As restaurants face such an uncertain future, even when the lockdown is finally lifted, then home delivery will have to become a bigger point of difference as part of their offer. It’s exciting to think of the potential new ideas and innovations that will come down the line as more restaurants work with their suppliers to make DTC a valuable part of the on-trade offer as well. Which is already at the heart of the Berkmann DTC offer where it is also supplying wines for its restaurant customers to market to their own customer databases.
Grasp the DTC opportunity
Yes, there will be those who will grumble that going DTC is ripping up all the channel management rules and regulations that the industry abides by. How dare you go direct with wines you said were exclusive for me? Very soon such comments will sound as old fashioned as suggesting we all have a night in to watch a video.
MacInnes, noticeably, says Jascots has received 100% support from all its on-trade customers for what it is doing with DTC. For if it means they are still there to supply them post lockdown then good luck to them. It’s the view that 67 Pall Mall’s Ronan Sayburn MS stressed right at the beginning of the lockdown when he urged his wine suppliers to do all they can to sell their wines and keep in business.
Yes, those on-trade suppliers that have switched, or will turn to DTC, will need to tread carefully and be prepared for a backlash. Berkmann got its fingers burnt when it first announced its DTC plans, but providing consumers are not getting better treatment than trade customers then what really is the problem?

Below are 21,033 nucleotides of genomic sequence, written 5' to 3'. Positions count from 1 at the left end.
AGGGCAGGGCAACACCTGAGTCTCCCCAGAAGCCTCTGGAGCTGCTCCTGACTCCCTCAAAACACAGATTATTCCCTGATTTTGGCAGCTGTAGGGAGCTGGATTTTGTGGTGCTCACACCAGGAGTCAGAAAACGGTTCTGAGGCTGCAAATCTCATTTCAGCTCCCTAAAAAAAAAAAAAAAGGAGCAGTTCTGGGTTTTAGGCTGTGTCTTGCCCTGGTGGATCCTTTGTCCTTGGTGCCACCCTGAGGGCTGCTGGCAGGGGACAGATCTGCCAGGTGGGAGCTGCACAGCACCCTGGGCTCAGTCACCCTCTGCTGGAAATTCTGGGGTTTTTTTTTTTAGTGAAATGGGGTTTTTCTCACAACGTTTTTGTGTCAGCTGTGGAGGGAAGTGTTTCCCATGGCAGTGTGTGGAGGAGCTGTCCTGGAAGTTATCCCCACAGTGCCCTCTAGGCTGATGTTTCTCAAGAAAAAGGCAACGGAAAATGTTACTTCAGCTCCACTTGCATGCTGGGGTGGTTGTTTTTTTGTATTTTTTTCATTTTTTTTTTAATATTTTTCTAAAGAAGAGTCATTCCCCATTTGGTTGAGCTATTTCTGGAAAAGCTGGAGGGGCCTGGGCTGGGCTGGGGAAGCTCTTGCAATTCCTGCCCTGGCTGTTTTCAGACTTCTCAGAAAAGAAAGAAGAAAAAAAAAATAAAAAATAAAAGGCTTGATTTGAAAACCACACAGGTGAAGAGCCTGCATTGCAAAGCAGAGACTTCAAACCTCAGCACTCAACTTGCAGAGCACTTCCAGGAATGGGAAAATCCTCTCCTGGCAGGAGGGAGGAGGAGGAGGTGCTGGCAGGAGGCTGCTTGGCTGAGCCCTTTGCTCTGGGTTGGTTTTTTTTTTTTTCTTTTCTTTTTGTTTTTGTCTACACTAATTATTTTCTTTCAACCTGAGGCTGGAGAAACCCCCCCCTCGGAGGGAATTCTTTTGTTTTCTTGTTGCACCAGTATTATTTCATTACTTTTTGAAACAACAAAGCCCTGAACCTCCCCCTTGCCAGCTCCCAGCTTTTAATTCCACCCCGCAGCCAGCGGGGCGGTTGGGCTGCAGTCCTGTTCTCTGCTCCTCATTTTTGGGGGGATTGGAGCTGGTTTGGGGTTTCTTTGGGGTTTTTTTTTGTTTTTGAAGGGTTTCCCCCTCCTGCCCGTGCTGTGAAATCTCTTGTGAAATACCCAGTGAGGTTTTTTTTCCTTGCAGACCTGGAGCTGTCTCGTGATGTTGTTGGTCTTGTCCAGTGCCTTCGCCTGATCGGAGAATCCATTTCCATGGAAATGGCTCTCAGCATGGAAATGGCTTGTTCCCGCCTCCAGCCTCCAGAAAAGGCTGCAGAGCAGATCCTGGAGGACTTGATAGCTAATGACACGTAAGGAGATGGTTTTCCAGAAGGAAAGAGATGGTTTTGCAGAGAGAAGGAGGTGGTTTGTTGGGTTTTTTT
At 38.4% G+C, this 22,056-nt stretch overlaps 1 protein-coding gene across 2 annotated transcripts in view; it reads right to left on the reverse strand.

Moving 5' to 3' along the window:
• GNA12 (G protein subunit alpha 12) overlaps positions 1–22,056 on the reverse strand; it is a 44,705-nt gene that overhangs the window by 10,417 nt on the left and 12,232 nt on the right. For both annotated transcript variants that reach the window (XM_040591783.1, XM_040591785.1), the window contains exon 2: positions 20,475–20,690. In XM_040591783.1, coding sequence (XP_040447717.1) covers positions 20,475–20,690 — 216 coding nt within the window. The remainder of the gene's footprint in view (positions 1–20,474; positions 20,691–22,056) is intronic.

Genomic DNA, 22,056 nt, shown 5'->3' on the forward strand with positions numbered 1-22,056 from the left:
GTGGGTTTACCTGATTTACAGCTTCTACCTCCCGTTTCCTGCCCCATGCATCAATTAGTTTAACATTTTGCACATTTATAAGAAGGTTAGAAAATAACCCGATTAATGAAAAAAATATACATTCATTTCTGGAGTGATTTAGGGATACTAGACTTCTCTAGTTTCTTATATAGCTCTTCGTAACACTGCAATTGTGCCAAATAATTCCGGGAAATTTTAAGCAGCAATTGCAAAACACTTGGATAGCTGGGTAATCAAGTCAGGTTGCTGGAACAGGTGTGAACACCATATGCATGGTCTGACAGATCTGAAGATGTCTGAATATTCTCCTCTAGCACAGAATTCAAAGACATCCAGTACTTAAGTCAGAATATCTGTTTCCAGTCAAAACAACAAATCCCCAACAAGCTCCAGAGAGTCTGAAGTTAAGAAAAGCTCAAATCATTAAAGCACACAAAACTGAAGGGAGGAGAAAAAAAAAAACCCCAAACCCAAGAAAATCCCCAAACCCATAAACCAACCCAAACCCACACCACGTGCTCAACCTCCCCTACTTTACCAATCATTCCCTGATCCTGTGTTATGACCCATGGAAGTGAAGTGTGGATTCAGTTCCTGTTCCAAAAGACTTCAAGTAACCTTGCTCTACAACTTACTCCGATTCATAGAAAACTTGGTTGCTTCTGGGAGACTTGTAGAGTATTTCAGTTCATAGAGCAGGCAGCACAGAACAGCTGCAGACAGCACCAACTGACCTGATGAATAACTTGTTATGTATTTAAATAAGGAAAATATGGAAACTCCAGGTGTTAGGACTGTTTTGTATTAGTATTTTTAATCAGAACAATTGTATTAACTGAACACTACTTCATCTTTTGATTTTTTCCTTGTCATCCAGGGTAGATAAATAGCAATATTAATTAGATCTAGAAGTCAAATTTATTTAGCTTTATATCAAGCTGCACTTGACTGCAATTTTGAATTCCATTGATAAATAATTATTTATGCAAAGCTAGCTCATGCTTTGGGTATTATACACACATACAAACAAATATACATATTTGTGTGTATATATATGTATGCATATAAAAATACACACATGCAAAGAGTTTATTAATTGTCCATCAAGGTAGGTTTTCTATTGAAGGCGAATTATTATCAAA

Why does one part of our industry – the off-trade – deserve to stay in business because the cookie has crumbled their way, whilst the other half – the on-trade – is being forced to stay closed for all our personal health and lives? Those in the off-trade who moan and shout and take to Twitter to complain about on-trade suppliers going direct to consumer should really take a long look in the mirror. For it’s not a nice look. At all.
Particularly for independent wine merchants who are effectively on-trade wholesalers with a retail arm. They can’t justifiably complain when fellow on-trade wholesalers do exactly the same and open up retail and delivery arms of their own.
DTC was coming like a fast train down the track long before Covid-19 came along. It’s just that everyone in the trade can now see it and its potential. So rather than curl up in a ball and complain about it, get excited, grasp the opportunity and make sure you are a business that is driving this change to home delivery. It’s what we all in our collective lockdown worlds now want.
We are all living in the most extraordinary period in our business and personal lives, and whilst the impact of the actual Covid-19 outbreak is stressful and upsetting, we are already seeing what an uplifting, dynamic and even revolutionary influence it is having on transforming both the on-trade and drinks industry that supports it.